British spies’ lives were put in danger today after their true identities were splashed over the Web. A US-based Web site publicly identified agents working for the Secret Intelligence Service (SIS), the nation’s overseas intelligence gathering arm, formerly MI6. Government officials were swift to open an investigation, threatening to remove the information or shut the site down. Editors were this afternoon urged not to publish the URL or the list of names published on it. Rear Admiral David Pulvertaft, defence advisory notice secretary at Whitehall, said: "Such action could put lives at risk." He added: "How the information was obtained is also very worrying." It is unclear if today’s disclosure is related to a similar incident last week, where ex-spy Richard Tomlinson also threatened to publicly reveal Britain’s top moles. The government managed to secure a court injunction on that occasion and closed down his Web site. Former MI6 agent Tomlinson wanted to reveal MI6 names and office locations in revenge for what he saw as an infringement on his freedom. The situation raises fears over the abuse of cyberspace, where publication is generally free and without worry from censorship. ® Click here to email Linda Harrison
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Vanguard breaks into Direct Rambus market

Vanguard said today that it has succeed in developing .19 micron 128Mbit and 144Mbit Direct Rambus memory chips. It will now move into mass production of the parts at its fab in the Hsinchu Science Park on the island. At the same time, Vanguard also announced it will manufacture .19 micron 128Mbit SDRAM chips. ®
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Sony Music backs MS' digital delivery format

Sony has selected Microsoft's Windows Media Technologies (WMT) to drive its first foray into digital music distribution, due to go live this summer. Sony Music Entertainment, the Japanese giant's US-based music and video subsidiary (it's dominated by Americans because it used to be CBS Records), will initially offer singles for the same price as US punters pay in stores -- around $3.49. Sony didn't specify whether the singles will ship online first, and appear in stores later, or whether releases will be made in parallel. Of course, Sony took the opportunity to point out it will be the first major record label to sell purely digital products -- a dig at Universal, which plans to move into digital distribution before the end of the year. You can expect Sony to be bullish about this, but since music fans buy on the basis of artists, not recording companies, you can't help wonder if Sony, like Universal, is putting the proverbial cart before the horse. Sony didn't say which artists will be represented in the digital world. Microsoft is guilty of this too. It claimed that Sony's choice will encourage many more users to download its software. The trouble is, no amount of Maria Carey singles on MS Audio 4.0 will encourage Marilyn Manson fans to download WMT. The choice of Microsoft technology is interesting, given the music business' general distrust of the Great Satan of Software. However, it's clear Microsoft made some moves to allay fears that it wants music executives' jobs, primarily by allowing the Sony some input into the level of security the software provides. At the same time, of course, Sony's hardware arm has its own music security system, MagicGate, which is being made to interoperate with IBM's WMT rival, Electronic Music Management System (EMMS). Sony Music is itself working with IBM by providing content for the EMMS public trials due to take place in San Diego, California next month. The point here is perhaps that Sony Music realises that there will be multiple formats and multiple delivery technologies -- at least for the short to medium-term -- and it needs to embrace a number of them if it's to get its music out to the maximum number of potential buyers. With the Secure Digital Music Intiative (SDMI) set to supply a series of guidelines that 'legitimate' digital music distributors will want to follow, multiple interoperable solutions would appear to be the order of the day, until both music and technology companies can finally agree on a single format and copy-protection, dsitribution and right management frameworks to back it up -- the online music equivalent of the CD Red Book. At the very least the digital distribution business will need universal players, applications that can handle every format. No one, after all, would put up with a CD player for Sony's disc and another for EMI's titles, and increasingly users will become equally averse to multiple software players. And goes double for fans who want to download music not via PCs, but their hi-fis. Much will depend on the SDMI's recommendations, due in draft form in the same timeframe as the Sony online launch. ®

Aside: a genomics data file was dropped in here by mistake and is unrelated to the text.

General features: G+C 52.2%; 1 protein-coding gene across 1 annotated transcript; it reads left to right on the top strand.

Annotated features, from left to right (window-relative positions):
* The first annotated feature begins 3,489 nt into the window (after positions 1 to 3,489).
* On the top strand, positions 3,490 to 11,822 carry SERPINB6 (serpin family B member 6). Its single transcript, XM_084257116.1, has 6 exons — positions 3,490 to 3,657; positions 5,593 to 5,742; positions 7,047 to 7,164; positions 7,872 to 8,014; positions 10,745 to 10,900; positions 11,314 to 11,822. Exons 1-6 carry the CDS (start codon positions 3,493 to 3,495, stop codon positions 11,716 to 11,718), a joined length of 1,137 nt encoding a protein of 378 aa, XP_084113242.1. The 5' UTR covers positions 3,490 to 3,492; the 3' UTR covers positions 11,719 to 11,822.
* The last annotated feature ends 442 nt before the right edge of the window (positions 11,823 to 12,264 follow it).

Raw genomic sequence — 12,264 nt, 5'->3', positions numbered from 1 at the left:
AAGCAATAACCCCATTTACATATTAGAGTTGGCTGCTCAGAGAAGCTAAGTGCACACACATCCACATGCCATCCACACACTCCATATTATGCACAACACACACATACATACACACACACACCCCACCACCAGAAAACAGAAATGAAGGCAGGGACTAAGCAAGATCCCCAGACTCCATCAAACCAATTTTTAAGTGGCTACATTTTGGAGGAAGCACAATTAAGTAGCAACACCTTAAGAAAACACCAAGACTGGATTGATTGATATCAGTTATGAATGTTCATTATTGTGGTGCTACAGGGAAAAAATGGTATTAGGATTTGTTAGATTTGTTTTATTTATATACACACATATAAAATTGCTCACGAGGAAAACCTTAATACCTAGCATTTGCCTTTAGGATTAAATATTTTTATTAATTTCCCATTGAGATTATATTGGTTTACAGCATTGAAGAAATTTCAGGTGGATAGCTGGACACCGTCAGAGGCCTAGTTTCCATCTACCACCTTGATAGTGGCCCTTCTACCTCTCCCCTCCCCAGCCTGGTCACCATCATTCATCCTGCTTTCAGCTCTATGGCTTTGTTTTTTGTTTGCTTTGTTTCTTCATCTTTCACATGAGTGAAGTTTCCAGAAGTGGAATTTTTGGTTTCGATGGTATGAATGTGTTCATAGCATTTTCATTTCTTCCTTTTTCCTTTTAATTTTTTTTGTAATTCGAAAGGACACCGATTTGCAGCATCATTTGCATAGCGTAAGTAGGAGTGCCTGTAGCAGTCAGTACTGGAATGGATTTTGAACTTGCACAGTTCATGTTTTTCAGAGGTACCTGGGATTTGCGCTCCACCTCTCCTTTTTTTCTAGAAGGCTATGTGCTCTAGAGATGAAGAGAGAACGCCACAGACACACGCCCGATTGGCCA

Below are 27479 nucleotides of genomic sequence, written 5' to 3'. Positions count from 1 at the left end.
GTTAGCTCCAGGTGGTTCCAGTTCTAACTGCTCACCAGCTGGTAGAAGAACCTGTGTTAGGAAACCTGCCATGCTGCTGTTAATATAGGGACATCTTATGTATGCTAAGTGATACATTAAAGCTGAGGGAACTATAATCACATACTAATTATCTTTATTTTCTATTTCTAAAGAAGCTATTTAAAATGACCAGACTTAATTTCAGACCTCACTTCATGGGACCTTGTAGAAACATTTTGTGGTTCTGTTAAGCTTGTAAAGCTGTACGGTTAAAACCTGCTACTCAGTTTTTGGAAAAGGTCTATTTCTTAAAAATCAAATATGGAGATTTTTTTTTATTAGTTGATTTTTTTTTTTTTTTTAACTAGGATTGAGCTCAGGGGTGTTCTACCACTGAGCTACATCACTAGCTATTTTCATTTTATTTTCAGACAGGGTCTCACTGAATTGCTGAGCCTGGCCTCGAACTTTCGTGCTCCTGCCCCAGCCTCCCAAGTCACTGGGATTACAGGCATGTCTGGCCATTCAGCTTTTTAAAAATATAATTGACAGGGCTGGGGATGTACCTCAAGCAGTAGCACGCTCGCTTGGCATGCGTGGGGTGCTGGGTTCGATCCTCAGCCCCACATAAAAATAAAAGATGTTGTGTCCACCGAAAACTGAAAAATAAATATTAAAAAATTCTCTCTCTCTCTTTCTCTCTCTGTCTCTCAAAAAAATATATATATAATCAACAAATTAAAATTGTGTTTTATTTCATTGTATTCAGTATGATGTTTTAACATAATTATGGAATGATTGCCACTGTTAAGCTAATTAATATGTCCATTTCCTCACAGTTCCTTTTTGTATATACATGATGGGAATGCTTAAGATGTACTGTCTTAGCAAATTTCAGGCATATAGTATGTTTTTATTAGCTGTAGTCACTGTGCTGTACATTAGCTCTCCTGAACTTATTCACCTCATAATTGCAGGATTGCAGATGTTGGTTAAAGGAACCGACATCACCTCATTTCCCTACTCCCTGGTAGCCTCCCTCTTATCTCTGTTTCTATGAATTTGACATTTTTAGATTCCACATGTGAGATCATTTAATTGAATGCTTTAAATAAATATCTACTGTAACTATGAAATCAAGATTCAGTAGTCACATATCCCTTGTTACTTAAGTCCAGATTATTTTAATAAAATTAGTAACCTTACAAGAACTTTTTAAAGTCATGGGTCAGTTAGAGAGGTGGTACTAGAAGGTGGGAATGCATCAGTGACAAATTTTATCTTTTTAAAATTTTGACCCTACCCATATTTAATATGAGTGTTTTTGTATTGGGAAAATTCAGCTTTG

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Official secure music scheme to kill all non-compliant formats